Summary: We who follow the Christ face giants with stunning regularity. Studying David's bold fight with Goliath will suggest the manner in which we must conduct battle against these giants.
“When the Philistine arose and came and drew near to meet David, David ran quickly toward the battle line to meet the Philistine. And David put his hand in his bag and took out a stone and slung it and struck the Philistine on his forehead. The stone sank into his forehead, and he fell on his face to the ground.
“So David prevailed over the Philistine with a sling and with a stone, and struck the Philistine and killed him. There was no sword in the hand of David. Then David ran and stood over the Philistine and took his sword and drew it out of its sheath and killed him and cut off his head with it. When the Philistines saw that their champion was dead, they fled.” 
Giants appear in our world with alarming regularity. I’m not suggesting that individuals standing “six cubits and a span” loom over the landscape today. I do mean that situations, conditions and even individuals can be capable of inflicting great misery on the people of God—and they are with us to this day. Situations or people can have exaggerated power to make life miserable, to inflict harm that cripples the saints, even hindering the progress of Christ’s faithful people. Often, the appearance of one of these giants during the conflicts of life can intimidate the saints into silence. These giants rage, perhaps even engaging some of the saints in battle, and they seem invincible to us when we must face them. We witness the casualties resulting from these conflicts, and we tremble.
We read how Goliath caused the warriors of Israel to quail, even fleeing in terror each time he appeared. “As [David] talked with [his brothers], behold, the champion, the Philistine of Gath, Goliath by name, came up out of the ranks of the Philistines and spoke the same words as before. And David heard him.” This is our introduction to the giant that threatened an entire army. Thus, we read, “All the men of Israel, when they saw the man, fled from him and were much afraid” [1 SAMUEL 17:23-24].
We each face giants which threaten our walk as a follower of the Risen Christ. These giants challenge us to fight, a fight that is anything but fair. If we accept the challenge, and usually we have little choice in the matter, we know that the system is rigged. From a human perspective, there is no way we can win. If these giants win the battle, their victory will threaten the life of the assembly to which we belong and which we love. Our children, younger believers who look up to us and outsiders who stand on the fringes of the Faith watch to see what the outcome of the conflict will be. The ogre is terrifying, towering over our life as it does. These giants are equipped with armaments that frighten us. We see him and we are certain that we cannot stand against this terrifying spectre. We are certain we will lose the battle.
GIANTS WE FACE — It would be impossible to enumerate all the giants we face in life, but it doesn’t require a great deal of imagination to name some of them. In fact, it is virtually certain that some who are listening at this hour are facing a giant, or perhaps even several giants. It is to our advantage to know that giants exist and that they are intent on doing us harm as a people of faith. Perhaps it would be helpful if we categorise the giants we may face rather than attempting to name every single giant.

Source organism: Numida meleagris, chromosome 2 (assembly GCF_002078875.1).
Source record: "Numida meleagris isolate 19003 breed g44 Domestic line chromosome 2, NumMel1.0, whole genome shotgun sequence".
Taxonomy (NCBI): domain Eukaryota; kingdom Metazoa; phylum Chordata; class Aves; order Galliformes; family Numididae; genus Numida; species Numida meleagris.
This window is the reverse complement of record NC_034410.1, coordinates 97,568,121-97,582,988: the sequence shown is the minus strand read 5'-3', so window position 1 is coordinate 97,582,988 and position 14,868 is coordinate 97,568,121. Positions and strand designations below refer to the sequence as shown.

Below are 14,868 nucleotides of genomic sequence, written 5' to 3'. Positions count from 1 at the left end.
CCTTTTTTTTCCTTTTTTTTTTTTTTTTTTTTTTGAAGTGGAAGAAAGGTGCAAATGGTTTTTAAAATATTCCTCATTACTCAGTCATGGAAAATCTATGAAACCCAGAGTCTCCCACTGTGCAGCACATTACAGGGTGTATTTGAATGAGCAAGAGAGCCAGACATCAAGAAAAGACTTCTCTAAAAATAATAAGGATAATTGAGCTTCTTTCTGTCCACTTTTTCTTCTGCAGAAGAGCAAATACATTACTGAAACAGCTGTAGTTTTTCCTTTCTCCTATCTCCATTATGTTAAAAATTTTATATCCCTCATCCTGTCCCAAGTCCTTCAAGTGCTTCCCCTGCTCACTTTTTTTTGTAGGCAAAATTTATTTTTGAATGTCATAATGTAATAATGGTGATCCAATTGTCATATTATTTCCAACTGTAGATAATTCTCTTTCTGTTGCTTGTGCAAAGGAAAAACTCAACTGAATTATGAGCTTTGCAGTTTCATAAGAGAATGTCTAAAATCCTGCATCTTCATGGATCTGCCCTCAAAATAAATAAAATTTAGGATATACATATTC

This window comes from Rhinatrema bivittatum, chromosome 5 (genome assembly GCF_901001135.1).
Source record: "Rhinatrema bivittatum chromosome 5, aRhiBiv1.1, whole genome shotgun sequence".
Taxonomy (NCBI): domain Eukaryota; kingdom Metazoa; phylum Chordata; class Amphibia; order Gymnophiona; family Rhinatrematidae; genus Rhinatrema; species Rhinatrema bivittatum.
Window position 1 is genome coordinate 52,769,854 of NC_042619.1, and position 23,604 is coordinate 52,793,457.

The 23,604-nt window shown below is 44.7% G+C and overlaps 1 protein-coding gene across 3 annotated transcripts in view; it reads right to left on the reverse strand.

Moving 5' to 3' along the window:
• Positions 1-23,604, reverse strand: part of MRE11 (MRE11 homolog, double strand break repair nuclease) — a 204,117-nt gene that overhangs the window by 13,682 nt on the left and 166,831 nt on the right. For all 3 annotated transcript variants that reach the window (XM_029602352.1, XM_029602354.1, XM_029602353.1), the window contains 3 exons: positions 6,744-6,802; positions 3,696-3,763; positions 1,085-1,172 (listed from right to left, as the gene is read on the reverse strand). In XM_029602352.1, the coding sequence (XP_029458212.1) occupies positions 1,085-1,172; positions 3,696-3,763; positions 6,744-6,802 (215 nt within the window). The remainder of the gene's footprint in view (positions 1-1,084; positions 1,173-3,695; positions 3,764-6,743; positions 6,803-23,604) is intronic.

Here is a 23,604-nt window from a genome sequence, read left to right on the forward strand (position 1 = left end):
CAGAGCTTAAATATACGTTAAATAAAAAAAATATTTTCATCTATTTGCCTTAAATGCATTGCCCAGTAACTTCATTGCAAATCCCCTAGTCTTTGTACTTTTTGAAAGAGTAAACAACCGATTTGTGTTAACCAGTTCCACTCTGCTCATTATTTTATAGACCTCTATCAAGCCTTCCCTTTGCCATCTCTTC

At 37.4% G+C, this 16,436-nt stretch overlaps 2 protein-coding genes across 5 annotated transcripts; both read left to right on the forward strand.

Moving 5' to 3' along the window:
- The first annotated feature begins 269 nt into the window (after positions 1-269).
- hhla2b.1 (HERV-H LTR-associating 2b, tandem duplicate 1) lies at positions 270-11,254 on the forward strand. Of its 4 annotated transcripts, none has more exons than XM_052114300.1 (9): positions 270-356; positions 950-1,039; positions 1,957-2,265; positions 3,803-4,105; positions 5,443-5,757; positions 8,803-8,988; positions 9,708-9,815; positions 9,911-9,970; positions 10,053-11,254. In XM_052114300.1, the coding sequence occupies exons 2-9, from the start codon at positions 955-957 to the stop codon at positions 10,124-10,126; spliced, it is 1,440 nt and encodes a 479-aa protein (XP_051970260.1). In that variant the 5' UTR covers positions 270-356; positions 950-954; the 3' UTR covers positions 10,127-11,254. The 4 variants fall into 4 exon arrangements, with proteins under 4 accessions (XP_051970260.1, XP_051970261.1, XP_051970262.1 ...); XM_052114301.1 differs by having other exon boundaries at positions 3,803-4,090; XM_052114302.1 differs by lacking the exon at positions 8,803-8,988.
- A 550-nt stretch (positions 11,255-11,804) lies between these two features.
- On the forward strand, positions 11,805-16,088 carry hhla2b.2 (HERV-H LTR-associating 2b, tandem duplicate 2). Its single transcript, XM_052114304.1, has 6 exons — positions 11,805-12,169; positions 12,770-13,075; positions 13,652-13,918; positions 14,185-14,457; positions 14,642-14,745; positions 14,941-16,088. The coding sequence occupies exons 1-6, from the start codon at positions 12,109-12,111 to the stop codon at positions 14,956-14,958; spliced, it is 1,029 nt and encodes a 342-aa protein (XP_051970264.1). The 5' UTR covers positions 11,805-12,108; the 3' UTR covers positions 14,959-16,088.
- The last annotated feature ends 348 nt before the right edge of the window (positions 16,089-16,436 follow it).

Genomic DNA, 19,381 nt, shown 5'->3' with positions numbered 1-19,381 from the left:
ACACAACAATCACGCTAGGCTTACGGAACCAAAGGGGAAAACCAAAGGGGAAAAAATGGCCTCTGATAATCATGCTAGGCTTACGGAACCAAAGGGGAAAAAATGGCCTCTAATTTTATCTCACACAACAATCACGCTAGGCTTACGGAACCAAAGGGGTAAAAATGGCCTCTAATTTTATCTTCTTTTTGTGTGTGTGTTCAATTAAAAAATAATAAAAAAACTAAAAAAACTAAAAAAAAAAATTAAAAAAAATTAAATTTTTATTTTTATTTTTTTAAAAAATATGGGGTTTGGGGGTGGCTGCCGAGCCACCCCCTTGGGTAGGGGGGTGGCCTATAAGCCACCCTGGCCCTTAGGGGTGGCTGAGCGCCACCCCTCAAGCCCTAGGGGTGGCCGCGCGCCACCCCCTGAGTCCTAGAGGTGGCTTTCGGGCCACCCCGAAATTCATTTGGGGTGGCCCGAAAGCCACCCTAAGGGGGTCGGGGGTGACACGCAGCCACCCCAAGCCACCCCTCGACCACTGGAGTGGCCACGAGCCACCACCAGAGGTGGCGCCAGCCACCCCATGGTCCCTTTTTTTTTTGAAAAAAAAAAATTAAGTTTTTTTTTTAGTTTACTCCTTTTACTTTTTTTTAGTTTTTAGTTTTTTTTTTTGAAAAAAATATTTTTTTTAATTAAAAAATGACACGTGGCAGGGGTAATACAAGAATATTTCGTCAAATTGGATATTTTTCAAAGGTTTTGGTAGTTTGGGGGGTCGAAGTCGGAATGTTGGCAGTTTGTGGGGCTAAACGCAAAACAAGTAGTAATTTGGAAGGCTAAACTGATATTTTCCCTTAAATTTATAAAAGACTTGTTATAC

David faced Goliath; he was armed with a slingshot and a staff when he met the giant. The young shepherd had five slick river rocks in his pouch. Some people have questioned why, if David was certain that the LORD would guide him, did he need five smooth stones? Often, people are not aware that Goliath had brothers. We know that one of those brothers was named Lahmi. Elhanan, the son of Jair killed this giant during the wars [see 1 CHRONICLES 20:5].
As the divine author is recounting the wars of Israel against the Philistines, he writes of giants killed during the wars, specifically describing four of these giants. All these were felled by the people of Israel under the leadership of David. David killed the first giant, Goliath, and the remainder were downed by others who were encouraged by David’s example. The divine writer points to five giants in total, each of whom was a warrior. The evidence, then, indicates that Goliath likely had four brothers. David was prepared to take out the entire crew if need be.
The point is, David did face a giant, and Bible readers are well aware of that contest and how it ended. What is less well known is that Goliath was not the only giant participating in Israel’s wars with the Philistines. Other warriors were compelled to face giants at various times. And though we won’t study those battles, we will benefit from a review of David’s battle with Goliath as a model of facing the giants. We will seek to understand the danger David faced and how he was enabled to win the conflict. This study will be a source of encouragement to God’s people in this day because we still face giants.